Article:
Msg Passing

The three major ways to communicate with the outside world in the Elm Architecture are Cmd a, Sub a, and Html a. This is a curious thing to say, because none of those types do anything, in the imperative sense. Regardless, it’s tempting to think of Http.send as a function that kicks off an XmlHttpRequest() in the browser and you get the result as what you defined as your Msg type.

It’s also tempting to think of that Time.every 60000 subscription as starting a setTimeout. Then you just wait for the every-minute callbacks to roll in.

This is convenient to think about, but it’s wrong. It’s not very wrong, but it’s wrong in some important ways that can hamper understanding. So, yes, the end result of the Http.send is that a request is fired off to the API you want to hit. And the end result of Time.every is that you get a callback every so often. The difference, though, is that it’s not “your code” doing it. It’s the Elm Runtime.

I’m going to focus on Cmd a here because that’s the most straightforward case, but both Sub a and Html a deal with things in a similar manner.

Msg In a Bottle

The first important thing to note is that little a. This makes Cmd a a parameterized type the same way that a List a is a parameterized type. And just like a List String describes a List that deals with Strings, a Cmd String describes a Cmd that deals with a String. The Cmd part tells Elm “This value represents a thing I want you to do” and the String tells Elm “and when it’s done, use this value to tell me about it.”

You might see (and probably will see) people using Cmd Msg fairly often. Msg isn’t magical, it’s a union type that anyone can define for themselves. Each tag in the union is a kind of response that you’re looking for. The name “Msg” is just a convention as to what Elm programmers should call this data type.

Imagine you have a personal assistant for a second. You give them a note that says “Buy 2 apples and give them to me.” and they do. It’s their job, after all. And they come back and say “I got you the apples you asked for”. The assistant in this scenario is a metaphor for the Elm Runtime, which actually does the things your Cmd as specify. The important thing to know is that you are not doing the action. You’re telling the Elm Runtime to do the action (“Buy 2 apples”) and to let you know how you want to be told when it’s done (“Give me the apples”).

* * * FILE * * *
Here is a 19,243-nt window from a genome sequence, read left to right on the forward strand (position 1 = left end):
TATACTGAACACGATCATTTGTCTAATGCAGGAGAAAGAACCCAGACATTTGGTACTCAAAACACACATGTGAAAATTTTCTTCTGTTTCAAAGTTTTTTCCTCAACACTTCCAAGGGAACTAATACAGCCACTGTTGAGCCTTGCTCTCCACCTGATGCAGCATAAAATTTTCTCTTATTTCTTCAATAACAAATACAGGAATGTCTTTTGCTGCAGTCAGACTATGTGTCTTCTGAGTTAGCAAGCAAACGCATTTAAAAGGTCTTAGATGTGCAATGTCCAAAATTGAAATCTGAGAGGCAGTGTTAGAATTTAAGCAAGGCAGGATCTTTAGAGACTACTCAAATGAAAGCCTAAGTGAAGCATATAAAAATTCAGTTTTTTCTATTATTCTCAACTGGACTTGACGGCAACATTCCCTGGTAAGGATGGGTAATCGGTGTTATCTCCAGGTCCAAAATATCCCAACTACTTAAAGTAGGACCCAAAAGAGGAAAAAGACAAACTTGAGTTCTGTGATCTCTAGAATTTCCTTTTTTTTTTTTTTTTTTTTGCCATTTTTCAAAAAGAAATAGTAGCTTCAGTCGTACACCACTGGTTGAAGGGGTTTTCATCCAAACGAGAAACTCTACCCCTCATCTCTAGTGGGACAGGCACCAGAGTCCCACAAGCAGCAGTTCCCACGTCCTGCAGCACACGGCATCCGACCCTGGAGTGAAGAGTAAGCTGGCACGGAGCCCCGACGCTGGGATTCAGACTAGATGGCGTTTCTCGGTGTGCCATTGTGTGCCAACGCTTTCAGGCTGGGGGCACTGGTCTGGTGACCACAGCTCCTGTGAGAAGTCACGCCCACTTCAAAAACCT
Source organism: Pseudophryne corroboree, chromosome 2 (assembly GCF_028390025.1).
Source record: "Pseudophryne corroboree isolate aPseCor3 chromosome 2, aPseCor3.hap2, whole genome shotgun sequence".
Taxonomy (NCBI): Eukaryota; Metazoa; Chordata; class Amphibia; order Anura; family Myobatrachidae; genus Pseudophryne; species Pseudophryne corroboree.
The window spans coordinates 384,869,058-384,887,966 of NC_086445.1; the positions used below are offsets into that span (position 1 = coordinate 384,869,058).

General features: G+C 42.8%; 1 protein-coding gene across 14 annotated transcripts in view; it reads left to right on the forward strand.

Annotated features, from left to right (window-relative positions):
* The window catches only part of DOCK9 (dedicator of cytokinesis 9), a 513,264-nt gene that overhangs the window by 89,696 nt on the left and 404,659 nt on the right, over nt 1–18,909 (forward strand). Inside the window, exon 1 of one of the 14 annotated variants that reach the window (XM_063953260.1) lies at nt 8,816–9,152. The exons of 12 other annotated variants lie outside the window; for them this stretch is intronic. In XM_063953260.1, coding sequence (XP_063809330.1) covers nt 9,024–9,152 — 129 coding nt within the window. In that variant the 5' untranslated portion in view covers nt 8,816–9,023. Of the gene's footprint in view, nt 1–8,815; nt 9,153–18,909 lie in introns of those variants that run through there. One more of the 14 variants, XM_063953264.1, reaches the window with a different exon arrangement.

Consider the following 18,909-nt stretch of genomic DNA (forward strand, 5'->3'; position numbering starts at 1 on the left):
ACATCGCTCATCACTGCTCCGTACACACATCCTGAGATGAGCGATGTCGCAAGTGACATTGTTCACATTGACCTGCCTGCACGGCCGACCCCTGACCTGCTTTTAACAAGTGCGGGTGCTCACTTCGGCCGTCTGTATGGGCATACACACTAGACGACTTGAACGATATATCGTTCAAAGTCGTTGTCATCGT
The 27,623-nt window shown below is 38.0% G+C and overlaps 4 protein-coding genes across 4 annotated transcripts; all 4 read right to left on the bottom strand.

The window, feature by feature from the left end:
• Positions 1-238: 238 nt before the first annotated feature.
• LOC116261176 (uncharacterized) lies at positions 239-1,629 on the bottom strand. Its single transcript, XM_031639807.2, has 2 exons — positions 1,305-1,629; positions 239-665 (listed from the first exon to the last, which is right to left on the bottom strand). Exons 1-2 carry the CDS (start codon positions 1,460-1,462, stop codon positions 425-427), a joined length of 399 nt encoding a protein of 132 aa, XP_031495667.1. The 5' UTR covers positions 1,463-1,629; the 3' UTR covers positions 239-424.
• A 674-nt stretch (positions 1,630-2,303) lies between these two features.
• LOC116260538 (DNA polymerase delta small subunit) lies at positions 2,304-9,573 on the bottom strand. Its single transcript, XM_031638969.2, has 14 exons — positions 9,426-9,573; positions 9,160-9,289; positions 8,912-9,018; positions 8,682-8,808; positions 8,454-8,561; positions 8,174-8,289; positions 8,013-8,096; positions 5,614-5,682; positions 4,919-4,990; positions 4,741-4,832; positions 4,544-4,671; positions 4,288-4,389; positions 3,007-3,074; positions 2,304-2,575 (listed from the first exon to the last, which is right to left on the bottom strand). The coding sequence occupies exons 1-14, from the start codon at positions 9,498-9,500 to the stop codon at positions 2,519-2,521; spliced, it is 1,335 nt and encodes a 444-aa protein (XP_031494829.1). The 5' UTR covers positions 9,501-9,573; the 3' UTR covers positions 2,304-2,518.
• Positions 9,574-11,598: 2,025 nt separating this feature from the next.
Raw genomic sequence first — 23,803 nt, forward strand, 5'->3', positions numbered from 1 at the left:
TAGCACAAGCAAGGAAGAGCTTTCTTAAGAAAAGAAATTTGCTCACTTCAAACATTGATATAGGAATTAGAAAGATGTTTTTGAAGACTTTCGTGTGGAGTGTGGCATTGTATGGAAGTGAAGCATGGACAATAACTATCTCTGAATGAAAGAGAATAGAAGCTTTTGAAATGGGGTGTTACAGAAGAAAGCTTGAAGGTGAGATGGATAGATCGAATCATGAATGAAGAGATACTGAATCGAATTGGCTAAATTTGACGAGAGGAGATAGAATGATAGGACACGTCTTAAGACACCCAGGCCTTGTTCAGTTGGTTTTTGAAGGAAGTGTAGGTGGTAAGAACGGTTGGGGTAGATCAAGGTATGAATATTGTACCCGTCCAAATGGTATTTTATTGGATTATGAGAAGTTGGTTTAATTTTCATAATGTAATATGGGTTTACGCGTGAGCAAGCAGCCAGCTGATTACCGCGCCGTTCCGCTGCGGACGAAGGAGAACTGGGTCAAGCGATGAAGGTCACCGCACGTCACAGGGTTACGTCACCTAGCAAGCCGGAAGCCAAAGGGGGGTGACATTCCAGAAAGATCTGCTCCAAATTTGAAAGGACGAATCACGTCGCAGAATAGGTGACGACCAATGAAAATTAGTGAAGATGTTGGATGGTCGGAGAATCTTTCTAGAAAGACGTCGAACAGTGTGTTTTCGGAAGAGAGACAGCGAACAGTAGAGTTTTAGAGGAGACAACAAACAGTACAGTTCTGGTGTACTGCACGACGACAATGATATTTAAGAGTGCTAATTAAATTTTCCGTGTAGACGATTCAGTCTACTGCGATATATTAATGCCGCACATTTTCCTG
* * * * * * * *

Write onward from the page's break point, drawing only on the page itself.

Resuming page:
Tell her it's for Creed. She'll know what that means.

OK, so that’s great. I can tell the Elm Runtime to do something for me, but I have a whole application here. I’m a busy developer. Stuff needs to get done! I have to do more than one thing at a time!

Cmd a is the equivalent of handing your assistant a note with instructions on it. Fortunately, we can do more. With Cmd.batch you can combine multiple commands into one. How do you tell someone to buy multiple things? Same way: you batch all the things you want up into one shopping list and hand them the list. Voila! You cam have you assistant buy Apples, buy Cereal, make a request to an API, and buy Potatoes all in the same trip.

And all this hangs together because of the way that Elm treats effects as data. In an imperative language (like Ruby or JavaScript), when you call a function, something gets done. In Elm, when you call a function a piece of data is produced. The Elm Runtime knows that these pieces of data contain instructions for something you want done, so it does them. This gives us a way to reason about and with those effects (like organizing them to run most efficiently). It also gives us a conceptual purity, because we can treat all these bits of data like any other bits of data. They’re not magical – unless you want to call “a program knows to do something with it” magical, in which case all programming is kinda magical.

Tell Me When It Closes

The conceptual model that we’re talking about here is that you’re telling the Elm Runtime to handle something on your behalf and then waiting for it to be done. And then, because you told Elm how to tell you, it sends you the message you were expecting.

Like the wonderful Tell Me When It Closes, you offload the stress of having to worry about you actions to someone else.

It took me some time to really grok what was going on with the pattern of types that deal with Msg and how it fits into the architecture and my thinking. But once it clicked for me, the whole way of “doing things” and the way it doesn’t really involve doing things yourself finally came into focus. Sub a, Html a, and ports all operate on more or less this same style of getting things done.